Sinners and saints
What do the recent scandals tell us about the future of the church?
By Susanne Janssen
Maybe you still feel it — this numb pain, like an ache caused by a recent sore that bothers you for a long time. It seems to take an endless time to heal. The recent abuse crisis in the Catholic Church hurts because of its unbelievably sheer scope, and the intentional cover-up of what is even worse than recent scandals in the entertainment industry.
This measure of hypocrisy causes the faithful to be deeply disturbed and disappointed. Priests, people who try to be shepherds guiding the flock, who often preach in favor of a decent, morally upright life, are responsible for the most despicable actions: abusing children, destroying lives, some even publicly discriminating against LGBT people while acting differently in hidden rooms of exclusive circles.
What are the consequences? Feeling anger and losing hope, people may wonder “why not just leave the church?” Personally, this is not an option for me.
Let’s be clear. The church is made of sinners. It has been like this from the beginning: Jesus chose Peter to pasture his flock, knowing that he would deny him three times before the rooster crowed (see Mt 26:34). He called him to lead his church, despite his human weakness.
Throughout history, the hierarchy of the Catholic Church has seen all kinds of figures on the papal and cardinals’ thrones — sinners and saints. While the saints helped to bring the church ahead on her journey, the sinners may have slowed it down and caused people to leave the church, for which they will be held accountable (see Mt 18:6).
I have started praying not only for all the victims, but also for all the cardinals, bishops and priests who abused others or covered abuse. But all the past sinners haven’t been able to destroy the church. It’s God’s work, not human, thus she will endure.
The crisis will certainly have an influence on the church’s image and character, bringing back a virtue that has almost been forgotten. Namely, that the church, and with her all her members has to be humble.
“There’s no humility without humiliation,” said Pope Francis in his morning homily on February 1, 2016. He was reflecting on the story of David, the holy king of Israel who became a sinner but did penance and entrusted himself to God again.
This is an ever-repeating story, a lesson each one of us and also the entire church has to learn: we are fragile, and none of us is immune to the temptation of hypocrisy. People in power especially — and in a closed system made up exclusively of Catholic priests — can easily become involved or silenced.
On a much smaller scale, I also have to face my daily hypocrisies: I treasure honesty, but a little lie slips from my lips without hesitation. I want to be open, but have prejudices when it comes to entrusting someone with a task. I cannot be proud or feel superior just because I think I have a higher moral standard than others.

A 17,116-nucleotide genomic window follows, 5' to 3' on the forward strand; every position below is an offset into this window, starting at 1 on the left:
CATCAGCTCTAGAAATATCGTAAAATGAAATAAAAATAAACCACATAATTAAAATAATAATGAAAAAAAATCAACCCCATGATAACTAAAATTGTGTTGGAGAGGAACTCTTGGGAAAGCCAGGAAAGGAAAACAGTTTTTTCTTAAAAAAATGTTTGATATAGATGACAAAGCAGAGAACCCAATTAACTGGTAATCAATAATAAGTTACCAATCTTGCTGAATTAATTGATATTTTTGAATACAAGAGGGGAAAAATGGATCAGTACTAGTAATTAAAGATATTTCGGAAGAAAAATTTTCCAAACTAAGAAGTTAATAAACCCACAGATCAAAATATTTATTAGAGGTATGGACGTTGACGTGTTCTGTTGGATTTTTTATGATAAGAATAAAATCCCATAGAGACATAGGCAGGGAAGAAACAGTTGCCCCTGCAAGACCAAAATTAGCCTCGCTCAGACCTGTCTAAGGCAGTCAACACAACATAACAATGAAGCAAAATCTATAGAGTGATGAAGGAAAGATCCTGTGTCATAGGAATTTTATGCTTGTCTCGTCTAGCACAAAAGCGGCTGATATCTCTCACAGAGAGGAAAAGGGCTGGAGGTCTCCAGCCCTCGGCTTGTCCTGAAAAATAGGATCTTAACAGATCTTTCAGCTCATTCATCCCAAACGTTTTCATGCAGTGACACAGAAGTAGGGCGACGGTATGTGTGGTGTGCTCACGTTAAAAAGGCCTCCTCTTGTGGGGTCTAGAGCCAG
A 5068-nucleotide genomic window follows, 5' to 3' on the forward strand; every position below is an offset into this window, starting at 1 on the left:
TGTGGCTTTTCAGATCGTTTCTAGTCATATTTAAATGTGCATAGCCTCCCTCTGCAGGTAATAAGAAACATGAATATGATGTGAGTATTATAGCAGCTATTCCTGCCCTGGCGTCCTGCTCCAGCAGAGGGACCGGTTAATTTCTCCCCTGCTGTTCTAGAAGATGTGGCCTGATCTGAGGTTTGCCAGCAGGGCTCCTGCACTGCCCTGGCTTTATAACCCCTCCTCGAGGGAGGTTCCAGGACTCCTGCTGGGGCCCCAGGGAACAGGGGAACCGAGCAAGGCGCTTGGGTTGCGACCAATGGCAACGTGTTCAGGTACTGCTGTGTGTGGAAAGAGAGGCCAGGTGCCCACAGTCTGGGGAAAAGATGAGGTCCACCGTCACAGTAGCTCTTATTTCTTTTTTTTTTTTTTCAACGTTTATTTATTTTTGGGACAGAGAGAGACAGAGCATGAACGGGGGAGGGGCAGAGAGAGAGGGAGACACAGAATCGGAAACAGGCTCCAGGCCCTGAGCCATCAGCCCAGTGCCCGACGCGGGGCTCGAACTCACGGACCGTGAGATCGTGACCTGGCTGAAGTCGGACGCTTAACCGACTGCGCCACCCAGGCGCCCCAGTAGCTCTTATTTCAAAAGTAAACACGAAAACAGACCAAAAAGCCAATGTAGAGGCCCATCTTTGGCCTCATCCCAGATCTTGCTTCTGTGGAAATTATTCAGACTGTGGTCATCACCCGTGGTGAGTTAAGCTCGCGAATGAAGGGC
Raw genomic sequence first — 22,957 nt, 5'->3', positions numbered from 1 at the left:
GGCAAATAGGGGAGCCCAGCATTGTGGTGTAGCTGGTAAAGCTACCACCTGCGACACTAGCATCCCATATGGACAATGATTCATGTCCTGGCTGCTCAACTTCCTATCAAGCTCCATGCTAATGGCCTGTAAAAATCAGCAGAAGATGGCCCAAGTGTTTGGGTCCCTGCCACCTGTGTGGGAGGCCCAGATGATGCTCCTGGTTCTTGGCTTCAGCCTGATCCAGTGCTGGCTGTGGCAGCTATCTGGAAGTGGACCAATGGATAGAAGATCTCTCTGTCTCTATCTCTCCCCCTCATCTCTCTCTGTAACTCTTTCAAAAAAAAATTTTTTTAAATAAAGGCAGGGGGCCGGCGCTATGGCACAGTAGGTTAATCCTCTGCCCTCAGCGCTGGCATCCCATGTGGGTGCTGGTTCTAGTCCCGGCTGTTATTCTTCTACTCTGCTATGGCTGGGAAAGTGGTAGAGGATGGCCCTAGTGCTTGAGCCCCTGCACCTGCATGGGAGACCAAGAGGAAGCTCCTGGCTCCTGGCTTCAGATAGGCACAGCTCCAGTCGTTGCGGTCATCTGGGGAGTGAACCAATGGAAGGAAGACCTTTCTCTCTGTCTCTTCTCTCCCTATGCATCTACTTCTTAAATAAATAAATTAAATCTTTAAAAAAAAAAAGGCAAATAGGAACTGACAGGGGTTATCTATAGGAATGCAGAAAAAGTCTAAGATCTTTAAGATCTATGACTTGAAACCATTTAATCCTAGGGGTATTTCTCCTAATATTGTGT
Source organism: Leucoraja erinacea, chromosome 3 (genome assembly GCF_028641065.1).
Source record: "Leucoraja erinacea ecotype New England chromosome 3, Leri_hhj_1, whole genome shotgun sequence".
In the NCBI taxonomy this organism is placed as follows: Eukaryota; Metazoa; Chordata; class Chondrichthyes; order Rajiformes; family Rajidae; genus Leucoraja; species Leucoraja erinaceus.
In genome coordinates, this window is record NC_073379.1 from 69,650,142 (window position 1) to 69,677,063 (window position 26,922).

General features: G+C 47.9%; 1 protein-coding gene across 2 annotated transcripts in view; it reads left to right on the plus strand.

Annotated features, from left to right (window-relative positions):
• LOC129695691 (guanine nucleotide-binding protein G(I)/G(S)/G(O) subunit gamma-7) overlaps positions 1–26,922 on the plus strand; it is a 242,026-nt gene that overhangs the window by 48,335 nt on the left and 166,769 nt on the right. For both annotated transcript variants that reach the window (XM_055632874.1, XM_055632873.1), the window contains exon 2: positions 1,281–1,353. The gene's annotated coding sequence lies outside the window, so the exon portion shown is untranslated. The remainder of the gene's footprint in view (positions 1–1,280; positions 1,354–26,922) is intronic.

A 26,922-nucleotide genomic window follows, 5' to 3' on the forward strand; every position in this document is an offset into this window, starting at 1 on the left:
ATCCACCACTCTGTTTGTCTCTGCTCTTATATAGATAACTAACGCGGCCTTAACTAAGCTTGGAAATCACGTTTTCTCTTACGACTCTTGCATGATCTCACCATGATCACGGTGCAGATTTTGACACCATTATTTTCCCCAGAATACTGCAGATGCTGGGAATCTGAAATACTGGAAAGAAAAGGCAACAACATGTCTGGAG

To be clear: this is not an excuse for the horrendous crimes that priests (or lay people) have done and are committing. And those who are found guilty need to be held accountable. But the changes that are needed in the church are structural, and the abuse scandal reminds us of the steps that need to be taken: lay people have to be involved on all levels of the governance of the church, global as well as on the diocesan and parish level.
But besides knowing that God wants a humble church and humble Christians, our dilemma when faced with the church’s imperfections also comes down to a fundamental decision I have to make: am I here for the church or for Jesus? I may have met incredible people who helped me along my way to God, who inspired me and from whom I learned many things: to pray, to understand the teaching of the church, and to live out the Gospel. But eventually my choice has its roots in one “yes” that I said many years ago and that I have to renew every day: a Yes to Jesus, the son of God whom I discovered in the church despite all human weakness and wickedness. For him, I stay faithful no matter what happens.
That doesn’t mean that we should not openly face the wounds, and work toward a holier church that resembles more the plan that God has for her — we should do this, and we have to take active steps to take care of the victims and put policies in place to avoid future abuse as much as possible.
And we should come up with ideas on how to change the current system of governance! A spirituality of communion, proposed also by Saint Pope John Paul II, can help prevent priests and bishops from covering up their mistakes, as it calls the whole people of God to journey together. Many of my priest friends say that, as a parish priest, you can easily end up overworked and lonely; only experiencing real communion and family in the church can help to face temptations and struggles effectively. Do you know what kind of struggles your parish priest is facing? We have to share the burdens of the church together! But in the meantime, every scandal can remind me of all the times I didn’t live up to the measures of holiness either.
These wounds will leave a huge scar. And since these are not new wounds, but only recently discovered, it will take a long time to heal. That’s the price to pay for having ignored them so long. But with the right treatment, these wounds can also give us something new: making the church a bit holier, authentic, truthful and humble. If we put these virtues into practice again, there’s a chance that the church can be again light for the world.
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